On the front of this disc we read ‘Orchestral works 3 – symphonies,’ while on the spine we read ‘Symphonies Vol. 2.’ Chandos are very attached to their numbering system, which often seems less than helpful to me, and this is a prime example. What it means is that this is the third volume of their Copland series with John Wilson, and, within that, the second volume of symphonies.
At this point I have to point out that Copland’s own numbering of symphonies was far from straightforward. There are actually five works he called symphonies. Here they are, with dates of composition, not premiere:
Organ symphony (Symphony for organ and orchestra) (1924)
Dance Symphony (1925) (Unnumbered, based on music for the ballet Grohg)
Symphony No.1 for orchestra (1928) (a reworking of the Organ symphony with the organ part removed)
Short Symphony (Symphony No. 2) (1931–33)
Symphony No 3 (1944–1946)
Wilson’s previous Copland symphony disc contained the Organ symphony and the Short symphony, together with two other related works (reviewreview). Here we have the Symphony No. 1, i.e. the revision of the Organ symphony, and the Dance symphony, with, again two related works.
We begin with the Outdoor overture. This is the latest work here and it is written in what Copland called his vernacular style, the one he developed for his cowboy ballets such as Appalachian Spring. It was written for the New York High School of Music and Art, which combined a normal education with specialised musical tuition aimed at preparing students for professional careers in music. It is a cheerful, uncomplicated work with a breezy opening and a series of good tunes, in particular a march with an oompah bass.
The Symphony No. 1 in its original version was written as a vehicle for Nadia Boulanger, previously Copland’s teacher, to play in a tour of the USA. It soon became popular, but problems synchronising the organ with the orchestra led Copland to revise it, removing the organ part and replacing it with parts for wind, brass and piano. As you might have guessed, the version intended to be popular has turned out to be less popular than the demanding original. Indeed, on comparing the two, I find that the craggy original is a work of genius, the more mellifluous revision a work of talent, even though they use the same material and the difference is one of orchestration. Strange.
Statements is one of those modernist works consisting of a set of short and angular separate pieces. The Pieces for Orchestra of the Second Viennese School and Bartók set the trend. Like the Dance symphony which comes next, it drew from the unstaged ballet Grohg. There are six pieces: Militant, Cryptic, Dogmatic, Subjective, Jingo and Prophetic. Each sets a mood immediately, explores it briefly and then stops. I enjoyed most the Stravinskian Dogmatic, the string-based Subjective which sounded rather like Sibelius’ string writing, and Jingo, which features a popular tune developed in the manner of Prokofiev. But this is a modernist work and it does not forget to be aggressive and dissonant at times.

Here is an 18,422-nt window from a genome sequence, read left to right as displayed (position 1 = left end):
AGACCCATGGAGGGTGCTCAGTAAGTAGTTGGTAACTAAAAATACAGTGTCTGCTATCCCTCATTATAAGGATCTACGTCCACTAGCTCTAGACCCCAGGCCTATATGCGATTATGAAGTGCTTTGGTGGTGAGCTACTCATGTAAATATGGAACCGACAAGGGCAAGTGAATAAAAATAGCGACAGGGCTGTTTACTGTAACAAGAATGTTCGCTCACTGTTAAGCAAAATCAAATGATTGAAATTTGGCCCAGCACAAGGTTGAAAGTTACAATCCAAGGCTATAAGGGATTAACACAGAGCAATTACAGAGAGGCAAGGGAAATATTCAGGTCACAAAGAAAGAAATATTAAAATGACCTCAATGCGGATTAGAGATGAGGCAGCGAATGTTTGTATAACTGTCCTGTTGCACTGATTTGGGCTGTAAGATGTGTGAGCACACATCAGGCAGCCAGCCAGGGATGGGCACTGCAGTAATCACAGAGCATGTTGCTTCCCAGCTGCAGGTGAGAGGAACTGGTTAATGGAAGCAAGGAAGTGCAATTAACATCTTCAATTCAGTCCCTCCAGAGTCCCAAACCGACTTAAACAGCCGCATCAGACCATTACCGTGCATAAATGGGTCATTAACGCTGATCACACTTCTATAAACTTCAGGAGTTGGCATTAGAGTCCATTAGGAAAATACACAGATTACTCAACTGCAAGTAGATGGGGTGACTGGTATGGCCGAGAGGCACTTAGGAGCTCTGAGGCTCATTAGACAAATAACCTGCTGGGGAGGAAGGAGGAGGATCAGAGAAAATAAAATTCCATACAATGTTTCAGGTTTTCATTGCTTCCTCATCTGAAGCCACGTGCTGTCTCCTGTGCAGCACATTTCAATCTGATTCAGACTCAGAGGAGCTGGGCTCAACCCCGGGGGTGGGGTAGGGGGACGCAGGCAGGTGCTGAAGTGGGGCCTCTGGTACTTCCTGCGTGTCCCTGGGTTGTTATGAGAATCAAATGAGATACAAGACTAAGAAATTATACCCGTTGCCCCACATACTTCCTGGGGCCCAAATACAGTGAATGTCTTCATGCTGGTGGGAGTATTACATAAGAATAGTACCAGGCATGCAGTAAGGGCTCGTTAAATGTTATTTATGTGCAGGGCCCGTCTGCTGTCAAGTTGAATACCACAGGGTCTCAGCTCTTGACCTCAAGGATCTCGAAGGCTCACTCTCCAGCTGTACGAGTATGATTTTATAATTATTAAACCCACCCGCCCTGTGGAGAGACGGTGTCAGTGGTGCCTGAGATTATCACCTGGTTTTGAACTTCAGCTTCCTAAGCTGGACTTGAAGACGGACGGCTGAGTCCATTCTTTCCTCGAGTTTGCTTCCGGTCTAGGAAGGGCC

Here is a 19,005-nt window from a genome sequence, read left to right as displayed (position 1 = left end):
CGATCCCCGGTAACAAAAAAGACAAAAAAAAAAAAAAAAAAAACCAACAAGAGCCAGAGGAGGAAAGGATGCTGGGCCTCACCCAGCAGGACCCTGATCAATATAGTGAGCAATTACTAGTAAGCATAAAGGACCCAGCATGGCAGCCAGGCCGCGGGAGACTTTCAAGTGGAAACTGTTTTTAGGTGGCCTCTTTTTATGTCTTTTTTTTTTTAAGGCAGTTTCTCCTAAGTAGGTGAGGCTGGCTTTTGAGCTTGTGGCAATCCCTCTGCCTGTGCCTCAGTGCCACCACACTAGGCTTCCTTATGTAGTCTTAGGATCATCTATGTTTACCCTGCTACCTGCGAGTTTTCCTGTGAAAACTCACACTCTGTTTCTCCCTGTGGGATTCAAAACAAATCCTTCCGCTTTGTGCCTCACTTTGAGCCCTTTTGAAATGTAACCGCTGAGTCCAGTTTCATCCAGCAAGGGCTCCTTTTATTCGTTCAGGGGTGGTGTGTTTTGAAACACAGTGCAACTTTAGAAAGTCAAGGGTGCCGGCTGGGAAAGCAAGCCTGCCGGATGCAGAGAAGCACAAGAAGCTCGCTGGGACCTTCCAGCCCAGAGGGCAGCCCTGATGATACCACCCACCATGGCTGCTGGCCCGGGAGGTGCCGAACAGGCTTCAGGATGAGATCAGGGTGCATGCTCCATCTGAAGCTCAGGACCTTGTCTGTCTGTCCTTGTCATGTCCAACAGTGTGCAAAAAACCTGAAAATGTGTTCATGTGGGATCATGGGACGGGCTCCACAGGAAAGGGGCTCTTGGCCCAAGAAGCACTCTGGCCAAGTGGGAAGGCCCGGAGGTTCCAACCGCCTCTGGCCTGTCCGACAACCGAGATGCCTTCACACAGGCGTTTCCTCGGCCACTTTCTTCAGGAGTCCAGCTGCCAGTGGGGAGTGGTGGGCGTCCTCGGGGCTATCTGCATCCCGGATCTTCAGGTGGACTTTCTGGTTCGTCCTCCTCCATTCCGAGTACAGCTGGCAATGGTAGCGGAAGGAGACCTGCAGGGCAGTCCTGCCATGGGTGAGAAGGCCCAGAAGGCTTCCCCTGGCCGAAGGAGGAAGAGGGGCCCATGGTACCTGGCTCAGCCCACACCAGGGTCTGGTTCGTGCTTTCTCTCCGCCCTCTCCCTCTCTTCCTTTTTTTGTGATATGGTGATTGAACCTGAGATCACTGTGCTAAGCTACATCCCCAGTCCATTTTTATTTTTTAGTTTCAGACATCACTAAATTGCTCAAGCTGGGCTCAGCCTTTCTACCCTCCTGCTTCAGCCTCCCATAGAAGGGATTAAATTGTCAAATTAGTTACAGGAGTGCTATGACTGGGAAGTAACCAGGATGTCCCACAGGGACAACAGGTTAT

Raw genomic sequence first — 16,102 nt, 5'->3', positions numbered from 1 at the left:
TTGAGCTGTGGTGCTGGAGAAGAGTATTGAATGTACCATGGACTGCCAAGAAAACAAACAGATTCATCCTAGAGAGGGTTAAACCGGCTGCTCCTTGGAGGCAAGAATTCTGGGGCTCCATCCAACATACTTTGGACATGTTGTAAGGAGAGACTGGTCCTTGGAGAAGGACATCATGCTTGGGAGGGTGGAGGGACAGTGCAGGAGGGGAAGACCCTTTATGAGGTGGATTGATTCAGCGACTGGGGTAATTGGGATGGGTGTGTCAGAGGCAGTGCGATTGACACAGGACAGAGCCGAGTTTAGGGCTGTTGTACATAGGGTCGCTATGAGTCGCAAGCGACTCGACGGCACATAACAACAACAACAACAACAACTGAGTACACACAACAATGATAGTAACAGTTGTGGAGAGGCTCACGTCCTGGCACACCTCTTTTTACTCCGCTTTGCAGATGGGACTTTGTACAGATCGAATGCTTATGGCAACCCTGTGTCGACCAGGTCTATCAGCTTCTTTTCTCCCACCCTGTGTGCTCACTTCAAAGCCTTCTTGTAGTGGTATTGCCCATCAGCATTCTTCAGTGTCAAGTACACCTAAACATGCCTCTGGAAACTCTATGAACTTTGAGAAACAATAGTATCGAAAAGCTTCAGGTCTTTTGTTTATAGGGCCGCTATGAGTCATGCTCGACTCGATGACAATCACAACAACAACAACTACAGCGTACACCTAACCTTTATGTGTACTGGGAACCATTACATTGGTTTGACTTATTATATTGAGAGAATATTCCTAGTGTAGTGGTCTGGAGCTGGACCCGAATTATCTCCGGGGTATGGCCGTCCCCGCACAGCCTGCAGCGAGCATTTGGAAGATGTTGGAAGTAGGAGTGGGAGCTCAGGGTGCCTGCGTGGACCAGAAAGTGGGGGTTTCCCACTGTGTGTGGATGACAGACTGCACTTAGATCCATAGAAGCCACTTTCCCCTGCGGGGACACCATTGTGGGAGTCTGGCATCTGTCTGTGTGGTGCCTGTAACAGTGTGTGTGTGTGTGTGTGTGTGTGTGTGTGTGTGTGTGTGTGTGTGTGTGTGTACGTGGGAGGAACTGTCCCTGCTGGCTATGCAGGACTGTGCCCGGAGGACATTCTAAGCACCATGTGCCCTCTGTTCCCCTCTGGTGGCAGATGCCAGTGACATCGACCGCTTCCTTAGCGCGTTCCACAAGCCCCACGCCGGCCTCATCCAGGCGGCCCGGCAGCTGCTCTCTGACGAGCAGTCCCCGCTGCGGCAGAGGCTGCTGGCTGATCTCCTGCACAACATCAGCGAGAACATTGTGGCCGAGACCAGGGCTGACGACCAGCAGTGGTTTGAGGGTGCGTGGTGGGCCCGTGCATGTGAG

Grohg was a vampire magician who specialised in the raising of corpses. It is interesting that Copland was working on this rather macabre subject at around the same time that Prokofiev was working on his opera The Fiery Angel, on a rather similar theme, also then unperformed, and that both composers drew on their material for a symphony, Prokofiev’s third and this Dance symphony. Another comparison would be Bartók’s The Miraculous Mandarin. It is suitably sinister and not really very dance-like, nor very symphonic, but is a very good piece and, I think, the best work here. Incidentally Knussen recorded Grohg complete on Argo in 1994, but the Dance symphony probably contains the best parts, particularly the Introduction.
As on the previous disc, Wilson secures assured and confident performances of material which cannot have been familiar to the BBC Philharmonic. I was listening in ordinary stereo, which was very satisfactory, with a good stereo spread and rich brass and wind sound. There is a useful note in three languages, and those following the series can confidently acquire this. Its attractions are increased by the fact that this seems to be the only current recording of Statements, though downloads of older ones are available. There are other recordings of the other works here, but not in this combination. I trust Wilson will go on to record the Symphony No. 3, but what I am really waiting for is new versions of Connotations and Inscape, Copland’s last orchestral works, which we badly need.
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